With Trump’s nomination of Neil Gorsuch to the Supreme Court, liberals are fuming, and conservatives are rejoicing. Both ought to be weeping.
The “battle” over the appointment of a justice to succeed the late Antonin Scalia hasn’t been a battle over law, or justice, but a fight over who can impose what on whom. And it’s a fight we shouldn’t be having, one that the Founding Fathers very much tried to avoid, both in the structure of our government and in the clause that was designed to separate church and state.
That clause was included in the Right of Rights specifically because European history of the previous centuries had essentially been a series of “religious wars” fought to determine who could impose whose belief system on whom.
The conservative religious right in the United States very much wants secular law to embody their religious beliefs, and, where possible, they’ve attempted to accomplish just that. The ultra-liberal left tends to want to impose what one might call mandated equality of outcomes, as opposed to true equality of opportunity.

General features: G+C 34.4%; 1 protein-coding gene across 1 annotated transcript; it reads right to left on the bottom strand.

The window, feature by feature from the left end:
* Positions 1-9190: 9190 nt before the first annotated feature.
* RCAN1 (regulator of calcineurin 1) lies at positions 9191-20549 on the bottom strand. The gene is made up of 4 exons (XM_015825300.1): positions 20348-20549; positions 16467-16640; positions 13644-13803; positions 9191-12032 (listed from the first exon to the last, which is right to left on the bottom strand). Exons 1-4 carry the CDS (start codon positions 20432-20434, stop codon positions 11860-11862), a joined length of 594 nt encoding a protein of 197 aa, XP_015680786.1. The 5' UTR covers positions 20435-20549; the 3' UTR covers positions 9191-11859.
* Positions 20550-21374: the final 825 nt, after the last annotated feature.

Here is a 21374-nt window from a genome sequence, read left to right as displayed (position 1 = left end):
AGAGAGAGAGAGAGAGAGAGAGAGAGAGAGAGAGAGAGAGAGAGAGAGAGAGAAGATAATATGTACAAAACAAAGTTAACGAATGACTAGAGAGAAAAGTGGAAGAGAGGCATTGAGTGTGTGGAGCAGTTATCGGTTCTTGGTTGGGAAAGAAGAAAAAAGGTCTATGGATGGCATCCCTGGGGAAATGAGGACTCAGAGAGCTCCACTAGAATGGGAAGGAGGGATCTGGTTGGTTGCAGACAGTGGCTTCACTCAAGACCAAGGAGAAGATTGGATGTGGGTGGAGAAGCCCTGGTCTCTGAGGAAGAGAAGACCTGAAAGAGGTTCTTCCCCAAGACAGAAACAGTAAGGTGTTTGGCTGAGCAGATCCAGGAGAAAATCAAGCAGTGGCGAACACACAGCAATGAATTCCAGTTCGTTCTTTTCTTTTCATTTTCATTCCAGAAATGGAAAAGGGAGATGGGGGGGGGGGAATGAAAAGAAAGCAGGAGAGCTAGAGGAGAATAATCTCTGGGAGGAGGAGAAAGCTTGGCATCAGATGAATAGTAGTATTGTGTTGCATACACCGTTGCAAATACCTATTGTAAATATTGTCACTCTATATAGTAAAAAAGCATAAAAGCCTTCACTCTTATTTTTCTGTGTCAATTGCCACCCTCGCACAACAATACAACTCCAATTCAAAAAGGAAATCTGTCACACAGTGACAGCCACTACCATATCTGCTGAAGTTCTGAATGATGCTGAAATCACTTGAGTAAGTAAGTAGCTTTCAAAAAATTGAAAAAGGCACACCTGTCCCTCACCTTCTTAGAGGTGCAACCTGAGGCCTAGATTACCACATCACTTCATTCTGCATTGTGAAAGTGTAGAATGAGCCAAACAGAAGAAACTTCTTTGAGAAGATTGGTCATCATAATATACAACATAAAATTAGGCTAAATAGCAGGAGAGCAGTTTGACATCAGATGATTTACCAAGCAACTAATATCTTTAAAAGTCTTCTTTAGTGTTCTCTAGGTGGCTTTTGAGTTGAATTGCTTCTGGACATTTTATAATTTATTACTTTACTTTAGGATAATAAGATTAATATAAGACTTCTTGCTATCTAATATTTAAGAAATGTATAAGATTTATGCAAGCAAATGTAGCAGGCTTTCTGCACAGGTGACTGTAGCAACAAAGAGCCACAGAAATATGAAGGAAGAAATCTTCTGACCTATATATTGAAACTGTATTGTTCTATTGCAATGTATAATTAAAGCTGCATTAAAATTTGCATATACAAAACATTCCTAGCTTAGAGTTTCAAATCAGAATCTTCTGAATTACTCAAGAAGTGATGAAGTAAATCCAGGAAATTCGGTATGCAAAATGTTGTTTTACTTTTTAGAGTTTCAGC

The right doesn’t really want true equality of opportunity because it would destroy the world they know by getting rid of legacy admissions to Ivy League universities, limiting preferential education and opportunity based on familial resources, removing female deference to men and acknowledging that women do not have to be brood mares, eliminating male gender superiority in virtually all economic and political structures, and by requiring an acceptance of all individuals based on character, ability, and accomplishment.
The left doesn’t really want true equality of opportunity because it would reveal that, regardless of anything else, individuals have different capabilities; that certain cultures and cultural practices are in fact toxic, that certain other cultures and cultural practices do in fact achieve better results, that effort without competence and ability is meaningless, and that all the government programs in the world cannot elevate those unwilling to make the effort…among other things.
And both sides tend to be resolute in their view that compromise is unacceptable; even while decrying the same sort of unyielding religious warfare that is taking place in the Middle East.
As I’ve written before, justice is an ideal, an ideal that can never be reached, but one that we should aspire to, nonetheless, while law is an imperfect tool, albeit one of the best we have, in an effort to achieve justice… but it is not the only tool. Without understanding, compassion, and compromise, law becomes a tyrant. And right now both sides want absolute control of that tool, rather than seeking a way to keep it from imposing a tyranny on the non-believers, i.e., the other side.